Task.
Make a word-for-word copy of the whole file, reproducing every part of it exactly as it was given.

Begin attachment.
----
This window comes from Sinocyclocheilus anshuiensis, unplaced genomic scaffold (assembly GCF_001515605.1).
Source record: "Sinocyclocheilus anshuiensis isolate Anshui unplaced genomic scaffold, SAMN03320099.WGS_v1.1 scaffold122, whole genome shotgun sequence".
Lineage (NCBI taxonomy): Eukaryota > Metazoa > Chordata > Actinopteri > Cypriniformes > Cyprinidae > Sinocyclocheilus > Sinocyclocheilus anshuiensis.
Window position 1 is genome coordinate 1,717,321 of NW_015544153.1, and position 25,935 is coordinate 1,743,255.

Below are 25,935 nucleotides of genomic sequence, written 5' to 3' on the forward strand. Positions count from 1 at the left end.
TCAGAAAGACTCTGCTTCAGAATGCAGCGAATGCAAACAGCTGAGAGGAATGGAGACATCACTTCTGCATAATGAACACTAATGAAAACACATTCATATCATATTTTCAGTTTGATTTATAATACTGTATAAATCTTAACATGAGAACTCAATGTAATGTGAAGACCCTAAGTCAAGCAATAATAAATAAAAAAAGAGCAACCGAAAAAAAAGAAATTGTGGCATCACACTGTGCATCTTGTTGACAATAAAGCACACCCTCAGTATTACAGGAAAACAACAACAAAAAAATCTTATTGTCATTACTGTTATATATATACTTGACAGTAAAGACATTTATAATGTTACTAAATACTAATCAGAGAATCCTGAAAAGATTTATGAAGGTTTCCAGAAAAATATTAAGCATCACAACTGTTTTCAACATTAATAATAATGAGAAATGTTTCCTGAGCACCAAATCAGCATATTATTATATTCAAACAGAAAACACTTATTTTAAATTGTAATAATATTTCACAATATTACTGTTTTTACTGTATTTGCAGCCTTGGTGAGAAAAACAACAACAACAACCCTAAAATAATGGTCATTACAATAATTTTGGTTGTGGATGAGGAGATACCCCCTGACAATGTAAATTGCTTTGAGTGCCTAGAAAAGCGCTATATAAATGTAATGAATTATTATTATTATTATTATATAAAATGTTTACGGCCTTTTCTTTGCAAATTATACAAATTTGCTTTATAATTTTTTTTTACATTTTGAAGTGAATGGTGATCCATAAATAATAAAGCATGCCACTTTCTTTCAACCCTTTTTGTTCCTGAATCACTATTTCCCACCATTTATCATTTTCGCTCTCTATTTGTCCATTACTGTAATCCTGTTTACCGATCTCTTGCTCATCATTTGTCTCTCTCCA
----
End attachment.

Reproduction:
This window comes from Sinocyclocheilus anshuiensis, unplaced genomic scaffold (assembly GCF_001515605.1).
Source record: "Sinocyclocheilus anshuiensis isolate Anshui unplaced genomic scaffold, SAMN03320099.WGS_v1.1 scaffold122, whole genome shotgun sequence".
Lineage (NCBI taxonomy): Eukaryota > Metazoa > Chordata > Actinopteri > Cypriniformes > Cyprinidae > Sinocyclocheilus > Sinocyclocheilus anshuiensis.
Window position 1 is genome coordinate 1,717,321 of NW_015544153.1, and position 25,935 is coordinate 1,743,255.

Below are 25,935 nucleotides of genomic sequence, written 5' to 3' on the forward strand. Positions count from 1 at the left end.
TCAGAAAGACTCTGCTTCAGAATGCAGCGAATGCAAACAGCTGAGAGGAATGGAGACATCACTTCTGCATAATGAACACTAATGAAAACACATTCATATCATATTTTCAGTTTGATTTATAATACTGTATAAATCTTAACATGAGAACTCAATGTAATGTGAAGACCCTAAGTCAAGCAATAATAAATAAAAAAAGAGCAACCGAAAAAAAAGAAATTGTGGCATCACACTGTGCATCTTGTTGACAATAAAGCACACCCTCAGTATTACAGGAAAACAACAACAAAAAAATCTTATTGTCATTACTGTTATATATATACTTGACAGTAAAGACATTTATAATGTTACTAAATACTAATCAGAGAATCCTGAAAAGATTTATGAAGGTTTCCAGAAAAATATTAAGCATCACAACTGTTTTCAACATTAATAATAATGAGAAATGTTTCCTGAGCACCAAATCAGCATATTATTATATTCAAACAGAAAACACTTATTTTAAATTGTAATAATATTTCACAATATTACTGTTTTTACTGTATTTGCAGCCTTGGTGAGAAAAACAACAACAACAACCCTAAAATAATGGTCATTACAATAATTTTGGTTGTGGATGAGGAGATACCCCCTGACAATGTAAATTGCTTTGAGTGCCTAGAAAAGCGCTATATAAATGTAATGAATTATTATTATTATTATTATATAAAATGTTTACGGCCTTTTCTTTGCAAATTATACAAATTTGCTTTATAATTTTTTTTTACATTTTGAAGTGAATGGTGATCCATAAATAATAAAGCATGCCACTTTCTTTCAACCCTTTTTGTTCCTGAATCACTATTTCCCACCATTTATCATTTTCGCTCTCTATTTGTCCATTACTGTAATCCTGTTTACCGATCTCTTGCTCATCATTTGTCTCTCTCCA